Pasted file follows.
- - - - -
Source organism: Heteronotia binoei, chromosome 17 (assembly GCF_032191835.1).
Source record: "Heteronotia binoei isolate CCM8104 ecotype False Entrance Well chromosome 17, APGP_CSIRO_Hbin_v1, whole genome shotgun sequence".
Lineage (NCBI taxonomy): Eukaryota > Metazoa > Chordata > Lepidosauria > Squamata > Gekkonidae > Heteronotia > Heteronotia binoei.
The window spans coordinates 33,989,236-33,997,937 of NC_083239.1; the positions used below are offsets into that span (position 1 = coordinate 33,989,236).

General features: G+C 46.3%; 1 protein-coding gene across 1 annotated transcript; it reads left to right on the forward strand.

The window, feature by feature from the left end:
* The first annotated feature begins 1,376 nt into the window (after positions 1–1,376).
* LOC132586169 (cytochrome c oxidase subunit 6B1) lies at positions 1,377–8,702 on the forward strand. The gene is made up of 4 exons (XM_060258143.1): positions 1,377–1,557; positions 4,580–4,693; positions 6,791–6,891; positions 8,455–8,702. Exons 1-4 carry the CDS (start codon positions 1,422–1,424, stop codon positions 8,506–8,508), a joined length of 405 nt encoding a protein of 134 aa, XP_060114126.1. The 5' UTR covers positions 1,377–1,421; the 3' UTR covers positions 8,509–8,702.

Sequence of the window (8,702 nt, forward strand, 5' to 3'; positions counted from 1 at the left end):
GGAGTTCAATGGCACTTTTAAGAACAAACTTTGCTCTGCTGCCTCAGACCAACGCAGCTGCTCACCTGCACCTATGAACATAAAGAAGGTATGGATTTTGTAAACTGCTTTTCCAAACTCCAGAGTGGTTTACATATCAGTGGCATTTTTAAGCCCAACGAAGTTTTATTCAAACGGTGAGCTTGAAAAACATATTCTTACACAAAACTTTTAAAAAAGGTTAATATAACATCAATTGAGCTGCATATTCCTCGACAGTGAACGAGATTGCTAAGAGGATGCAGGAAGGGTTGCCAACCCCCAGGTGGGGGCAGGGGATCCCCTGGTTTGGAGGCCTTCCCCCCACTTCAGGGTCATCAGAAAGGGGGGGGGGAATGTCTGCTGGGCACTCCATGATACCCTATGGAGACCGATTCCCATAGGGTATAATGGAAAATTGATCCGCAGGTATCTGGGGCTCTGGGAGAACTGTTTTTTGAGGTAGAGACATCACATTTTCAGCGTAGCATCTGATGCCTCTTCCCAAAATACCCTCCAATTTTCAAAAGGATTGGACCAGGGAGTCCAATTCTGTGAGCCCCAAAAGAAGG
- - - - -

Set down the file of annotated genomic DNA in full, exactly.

Source organism: Heteronotia binoei, chromosome 17 (assembly GCF_032191835.1).
Source record: "Heteronotia binoei isolate CCM8104 ecotype False Entrance Well chromosome 17, APGP_CSIRO_Hbin_v1, whole genome shotgun sequence".
Lineage (NCBI taxonomy): Eukaryota > Metazoa > Chordata > Lepidosauria > Squamata > Gekkonidae > Heteronotia > Heteronotia binoei.
The window spans coordinates 33,989,236-33,997,937 of NC_083239.1; the positions used below are offsets into that span (position 1 = coordinate 33,989,236).

General features: G+C 46.3%; 1 protein-coding gene across 1 annotated transcript; it reads left to right on the forward strand.

The window, feature by feature from the left end:
* The first annotated feature begins 1,376 nt into the window (after positions 1–1,376).
* LOC132586169 (cytochrome c oxidase subunit 6B1) lies at positions 1,377–8,702 on the forward strand. The gene is made up of 4 exons (XM_060258143.1): positions 1,377–1,557; positions 4,580–4,693; positions 6,791–6,891; positions 8,455–8,702. Exons 1-4 carry the CDS (start codon positions 1,422–1,424, stop codon positions 8,506–8,508), a joined length of 405 nt encoding a protein of 134 aa, XP_060114126.1. The 5' UTR covers positions 1,377–1,421; the 3' UTR covers positions 8,509–8,702.

Sequence of the window (8,702 nt, forward strand, 5' to 3'; positions counted from 1 at the left end):
GGAGTTCAATGGCACTTTTAAGAACAAACTTTGCTCTGCTGCCTCAGACCAACGCAGCTGCTCACCTGCACCTATGAACATAAAGAAGGTATGGATTTTGTAAACTGCTTTTCCAAACTCCAGAGTGGTTTACATATCAGTGGCATTTTTAAGCCCAACGAAGTTTTATTCAAACGGTGAGCTTGAAAAACATATTCTTACACAAAACTTTTAAAAAAGGTTAATATAACATCAATTGAGCTGCATATTCCTCGACAGTGAACGAGATTGCTAAGAGGATGCAGGAAGGGTTGCCAACCCCCAGGTGGGGGCAGGGGATCCCCTGGTTTGGAGGCCTTCCCCCCACTTCAGGGTCATCAGAAAGGGGGGGGGGAATGTCTGCTGGGCACTCCATGATACCCTATGGAGACCGATTCCCATAGGGTATAATGGAAAATTGATCCGCAGGTATCTGGGGCTCTGGGAGAACTGTTTTTTGAGGTAGAGACATCACATTTTCAGCGTAGCATCTGATGCCTCTTCCCAAAATACCCTCCAATTTTCAAAAGGATTGGACCAGGGAGTCCAATTCTGTGAGCCCCAAAAGAAGG